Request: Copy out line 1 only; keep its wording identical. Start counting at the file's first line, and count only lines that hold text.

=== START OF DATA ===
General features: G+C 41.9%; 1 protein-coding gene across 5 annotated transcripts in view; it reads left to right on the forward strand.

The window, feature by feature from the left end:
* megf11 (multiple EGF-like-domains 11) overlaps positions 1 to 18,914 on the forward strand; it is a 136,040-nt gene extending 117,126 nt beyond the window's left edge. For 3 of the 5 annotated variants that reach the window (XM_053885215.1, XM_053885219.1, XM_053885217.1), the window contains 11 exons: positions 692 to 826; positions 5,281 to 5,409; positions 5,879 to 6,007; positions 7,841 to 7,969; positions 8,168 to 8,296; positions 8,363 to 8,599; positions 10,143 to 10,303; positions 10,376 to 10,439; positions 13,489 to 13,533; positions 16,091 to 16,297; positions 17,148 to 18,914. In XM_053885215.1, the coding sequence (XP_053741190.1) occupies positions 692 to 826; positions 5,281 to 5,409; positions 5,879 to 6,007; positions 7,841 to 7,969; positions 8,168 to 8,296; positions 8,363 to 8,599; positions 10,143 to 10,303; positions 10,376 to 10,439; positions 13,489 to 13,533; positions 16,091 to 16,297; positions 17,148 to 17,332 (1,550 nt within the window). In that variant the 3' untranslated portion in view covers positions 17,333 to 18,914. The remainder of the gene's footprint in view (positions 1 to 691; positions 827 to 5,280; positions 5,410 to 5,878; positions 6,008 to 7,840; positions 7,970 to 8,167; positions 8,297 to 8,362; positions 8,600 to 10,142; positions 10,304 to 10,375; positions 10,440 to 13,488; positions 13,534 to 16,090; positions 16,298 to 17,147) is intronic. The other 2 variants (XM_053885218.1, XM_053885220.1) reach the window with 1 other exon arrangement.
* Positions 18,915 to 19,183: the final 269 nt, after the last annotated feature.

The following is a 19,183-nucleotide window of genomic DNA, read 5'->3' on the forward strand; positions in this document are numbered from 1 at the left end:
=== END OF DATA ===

General features: G+C 41.9%; 1 protein-coding gene across 5 annotated transcripts in view; it reads left to right on the forward strand.